In our trading, we utilize a blend of long-term trend following strategies and shorter-term scalping strategies. One of our intraday approaches centers around fading a currency pair as it expands its Average Daily Range.
This strategy is pretty basic. Currency pairs tend to move a rather predictable amount of pips per day. For example, in current market conditions, EUR/USD is moving about 120 pips per day.
Thus, when EURUSD moves close to 120 pips on the day, and hits a major level of support/resistance, then we look to fade that momentum in expectation that EUR/USD is going to revert back into the day’s range.
The basic concept underlying this strategy is no secret. ADR Exhaustion strategies have been around for decades. This article, however, is not about strategy. It is about understanding how powerful your losing trades are.
Here’s the deal—the variation of the ADR Exhaustion Strategy that we use today is a direct result of losing trades.
The 2008 Crash and Reversion-to-Mean Strategies
Any strategy that fades momentum (buying as price falls, selling as price rises) is generally classified as a “reversion-to-mean” strategy. The mathematical concept is that in any set of data, data points will tend to revert back to the average over time. In trading, that means that as price hits a certain deviation, the probability increases that it will soon revert back toward the average.
Now, this type of strategy works fine until the market shifts and there is a substantial change in market movements. In 2008, when the Sub-Prime Mortgage Crisis erupted in the fall of 2008, reversion-to-mean strategies were absolutely slaughtered as prices moved aggressively out of their standard trading ranges and normal deviations.
All of a sudden, EUR/USD started moving 200-300 pips per day!!! Prior to the crash, EUR/USD would often barely move 100 pips per day. If you were trying to fade the day’s momentum at standard daily range exhaustion points in the fall of 2008, you got killed!
One of the greatest habits you can ever build as a trader is to analyze your losing trades closely. In 2008, when ranges expanded considerably, we noticed that the winning percentage of our system was falling considerably.
Thus, we took a closer look at what was happening, and we began to notice specific commonalities among several losing trades. We then implemented these commonalities into our trading model in order to significantly increase its performance.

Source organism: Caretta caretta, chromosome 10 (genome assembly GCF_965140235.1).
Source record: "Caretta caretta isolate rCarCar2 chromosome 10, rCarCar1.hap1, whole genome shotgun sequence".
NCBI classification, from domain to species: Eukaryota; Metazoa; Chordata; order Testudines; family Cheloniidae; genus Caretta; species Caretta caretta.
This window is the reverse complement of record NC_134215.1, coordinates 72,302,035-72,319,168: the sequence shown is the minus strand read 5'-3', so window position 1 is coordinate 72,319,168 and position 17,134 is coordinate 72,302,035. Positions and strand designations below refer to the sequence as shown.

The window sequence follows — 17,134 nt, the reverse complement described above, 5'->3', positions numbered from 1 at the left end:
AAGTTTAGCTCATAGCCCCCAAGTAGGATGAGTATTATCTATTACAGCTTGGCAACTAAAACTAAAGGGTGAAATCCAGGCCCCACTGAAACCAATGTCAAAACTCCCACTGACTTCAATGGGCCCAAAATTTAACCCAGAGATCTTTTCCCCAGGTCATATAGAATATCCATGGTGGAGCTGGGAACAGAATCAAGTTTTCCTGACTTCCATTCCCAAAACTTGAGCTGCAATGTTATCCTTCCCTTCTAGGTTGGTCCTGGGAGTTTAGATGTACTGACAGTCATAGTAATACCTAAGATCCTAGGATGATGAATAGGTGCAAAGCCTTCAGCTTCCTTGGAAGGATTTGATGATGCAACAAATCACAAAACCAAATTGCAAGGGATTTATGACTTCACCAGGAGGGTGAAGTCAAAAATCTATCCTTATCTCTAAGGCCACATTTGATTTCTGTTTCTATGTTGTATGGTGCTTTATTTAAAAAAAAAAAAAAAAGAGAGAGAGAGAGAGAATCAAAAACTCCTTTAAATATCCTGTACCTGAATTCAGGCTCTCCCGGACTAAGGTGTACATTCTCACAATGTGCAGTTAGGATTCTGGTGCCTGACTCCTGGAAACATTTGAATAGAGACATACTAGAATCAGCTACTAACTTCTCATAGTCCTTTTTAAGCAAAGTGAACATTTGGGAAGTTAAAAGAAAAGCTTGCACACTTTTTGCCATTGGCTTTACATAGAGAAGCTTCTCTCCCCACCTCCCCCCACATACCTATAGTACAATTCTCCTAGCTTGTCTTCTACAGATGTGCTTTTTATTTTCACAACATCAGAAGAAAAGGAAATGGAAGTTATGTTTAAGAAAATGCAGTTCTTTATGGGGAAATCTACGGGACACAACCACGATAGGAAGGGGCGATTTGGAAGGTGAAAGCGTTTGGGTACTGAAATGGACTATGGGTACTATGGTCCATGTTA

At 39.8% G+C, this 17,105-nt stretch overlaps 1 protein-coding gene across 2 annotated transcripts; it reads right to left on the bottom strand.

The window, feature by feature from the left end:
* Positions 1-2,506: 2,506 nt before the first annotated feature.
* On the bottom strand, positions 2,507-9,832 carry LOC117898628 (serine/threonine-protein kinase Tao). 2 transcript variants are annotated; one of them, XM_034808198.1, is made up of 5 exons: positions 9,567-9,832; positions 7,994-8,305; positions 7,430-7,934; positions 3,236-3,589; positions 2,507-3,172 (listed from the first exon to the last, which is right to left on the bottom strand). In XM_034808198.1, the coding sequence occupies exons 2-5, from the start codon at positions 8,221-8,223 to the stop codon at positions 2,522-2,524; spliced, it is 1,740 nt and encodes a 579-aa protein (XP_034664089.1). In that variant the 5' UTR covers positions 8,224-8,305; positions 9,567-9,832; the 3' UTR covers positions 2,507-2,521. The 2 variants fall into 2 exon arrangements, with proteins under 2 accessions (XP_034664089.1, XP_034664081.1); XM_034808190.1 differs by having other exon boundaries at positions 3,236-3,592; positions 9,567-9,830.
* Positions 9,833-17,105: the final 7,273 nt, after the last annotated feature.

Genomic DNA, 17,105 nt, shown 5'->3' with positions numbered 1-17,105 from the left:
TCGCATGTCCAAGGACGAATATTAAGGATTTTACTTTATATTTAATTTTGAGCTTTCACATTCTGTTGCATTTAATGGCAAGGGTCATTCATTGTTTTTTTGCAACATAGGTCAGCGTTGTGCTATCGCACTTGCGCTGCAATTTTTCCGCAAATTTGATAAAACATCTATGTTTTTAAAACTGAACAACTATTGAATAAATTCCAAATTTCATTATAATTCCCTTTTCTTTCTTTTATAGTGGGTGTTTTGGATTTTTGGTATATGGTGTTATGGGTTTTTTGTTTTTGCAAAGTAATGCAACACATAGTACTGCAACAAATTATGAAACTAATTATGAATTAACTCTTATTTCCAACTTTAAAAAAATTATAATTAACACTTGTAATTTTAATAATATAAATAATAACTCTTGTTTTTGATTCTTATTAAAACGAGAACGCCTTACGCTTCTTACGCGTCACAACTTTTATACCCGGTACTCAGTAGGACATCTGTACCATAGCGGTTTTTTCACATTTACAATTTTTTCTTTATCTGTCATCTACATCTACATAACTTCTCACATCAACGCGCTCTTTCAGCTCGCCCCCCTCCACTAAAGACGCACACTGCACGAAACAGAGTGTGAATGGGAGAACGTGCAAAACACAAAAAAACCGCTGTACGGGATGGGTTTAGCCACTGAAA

If you run any sort of a daily range exhaustion strategy, here is what we picked up in 2008 that we have implemented into our approach. Feel free to use these techniques.
Never Fade A Currency Pair If It Exhausts Its Range Before 9:30am EST
If the Average Daily Range on EUR/USD is 120 pips, and price expands or even nears that range before 9:30am est, then do not employ a strategy to fade the day’s momentum. If price expands its range this early in the day, then the most likely scenario is that we are actually going to see a strong range expansion on the day, and we could see price move 2x the ADR (150-200+ pips on EUR/USD).
If Volatility Is Too Strong Into The Level, Do Not Trade
Volatility is commonly defined as the distance of price movement within a specific amount of time. If volatility spikes too high as price comes into its ADR exhaustion point for the day, do not fade the momentum. Pass on the trade.
The reason is simple. If volatility spikes hard into the level, there is a strong chance that price will not react violently back into the day’s range; instead, there is a strong probability that it will get stuck into a range at or near the day’s extreme, and then continue the move in the next trading session when fresh liquidity flows into the market.
You can measure volatility by gauging the size of the 5 minute and 15 minute candles or price bars. If price is typically moving 5 or 6 pips in 5 minutes, and then all of a sudden you have three 5 minute candles in a row that are 10 pips each, that is not a price run that you want to fade.
Do Not Fade Price Moves After 3pm EST
ADR trades need to trigger between 9:30am and 2:30 pm est. If they trigger too early, there is a strong probability that price will show a strong expansion on the day. If they trigger too late, then there is a strong probability that price will simply range at the extreme of the day and not move sharply back into the range (which is, of course, what needs to happen for this strategy to perform well).
Unfortunately, there is a lot of bad information in the retail trading world. You commonly hear folks encouraging newer traders, “to simply forget about losing trades as quick as possible and move on to the next setup.”
That is terrible advice!!!
It is wise to establish a habit where you analyze every trade you take at some point during the week in order to ensure not only that you are sticking to your plan, but that your trading system is operating properly. By analyzing your losing trades, you can find gold.
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